Adrian Constantine “Cap” Anson’s Chicago White Stockings cruised to the National League championship in 1880. The team was never out of first place and won the pennant by 15 games over the Providence Grays.
Two influential newspapers, The Cincinnati Enquirer and The Washington Capital spent the offseason downplaying the White Stockings’ victory and questioning the team’s integrity.
The Enquirer’s OP Caylor had a long-time feud with White Stockings—and National League– President William Hulbert which heated up further at the close of the 1880 season when the Cincinnati Reds were banished from the National League. Cincinnati management routinely leased the team’s Bank Street Grounds out for Sunday games—games where beer was sold as well. Hulbert pushed through a ban on both practices for the 1881 season, then, as was his original intent, forced the Reds out of the league.
Caylor attributed the White Stockings’ success to favorable schedules approved by Hulbert’s “well-trained minions,” and he declared:
“The League, as owned and operated by Hulbert, is rotten and corrupt.”
The Capital, an independent, crusading weekly, took it further. Not content to limit the accusations to off-field corruption, the paper claimed it was common knowledge Chicago had thrown games late in the season.
Over their last fourteen games, the White Stockings were 9-4 with a tie. The Capital said:
“Everybody knows that when the Chicagos had the championship well in hand last season they gave games away to attract gate money…(Hulbert) does not seem to know that the public knows that every time his league goes into secret session it is to concoct some means of swindling the public or the players, or both.”
The Chicago Tribune would not let the insults stand. Their defense was no surprise, in 1875 the paper’s baseball writer, Lewis Meacham had been Hulbert’s conduit for selling the public on the formation of the National League as a successor to the National Association–one free of drunkenness, gambling and corruption. While Meacham had died in 1878, the paper remained Hulbert’s staunch ally. The Tribune said:
Silly Assertions by a Brace of Newspaper Nincompoops
“Everybody knows that this assertion is a silly falsehood, without a shadow of basis in fact or reasonable probability. So far from losing games to attract gate-money, the Chicago club finds that nothing pays so well as to win all games and lose none. If such a thing were not possible, the club that should go through the greater part of a season without once suffering defeat would attract more patronage and make money than any club ever organized.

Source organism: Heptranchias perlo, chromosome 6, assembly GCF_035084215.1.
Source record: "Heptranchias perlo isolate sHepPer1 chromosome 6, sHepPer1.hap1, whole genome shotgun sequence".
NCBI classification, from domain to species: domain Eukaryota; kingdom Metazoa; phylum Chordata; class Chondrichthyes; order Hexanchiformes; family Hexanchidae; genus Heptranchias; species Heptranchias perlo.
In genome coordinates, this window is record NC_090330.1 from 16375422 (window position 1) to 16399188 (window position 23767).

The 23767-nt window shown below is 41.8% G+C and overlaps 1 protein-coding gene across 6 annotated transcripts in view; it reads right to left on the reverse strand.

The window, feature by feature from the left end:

“Reason and fairness are, however, wasted upon two such hopeless imbeciles as the fellows who butcher base-ball in the columns of The Washington Capital and The Cincinnati Enquirer.”
The Tribune said jealousy over the lack of a National League club in each city was the only explanation:
“The Capital man has been standing on his head ever since the League was impelled by geographical reason to refuse the Washington club’s application for admission; and The Enquirer man has been similarly inverted both as to body and brain ever since the Cincinnati Club was kicked out of the League on account of its refusal to abolish Sunday games and beer jerking on the club grounds in Cincinnati.”
like most 19th-Century allegations of malfeasance on and off the field, the allegations were quickly forgotten.
The White Stockings cruised to another championship in 1881 with a 56-28 record, finishing nine games ahead of second place Providence. It was Hulbert’s final season. He died three weeks before opening day in 1882.
The Tribune, Hulbert’s greatest ally to the end, said upon his death:
“His great force of character, strong will, marked executive ability, unerring judgment of men and measures, and strict integrity and fairness were of incalculable value to the league, and he was rightly considered to be the brains and backbone of that organization. In him, the game of base-ball had the most useful friend and protector it has ever had; and in his death the popular pastime suffers a loss the importance of which cannot easily be exaggerated.”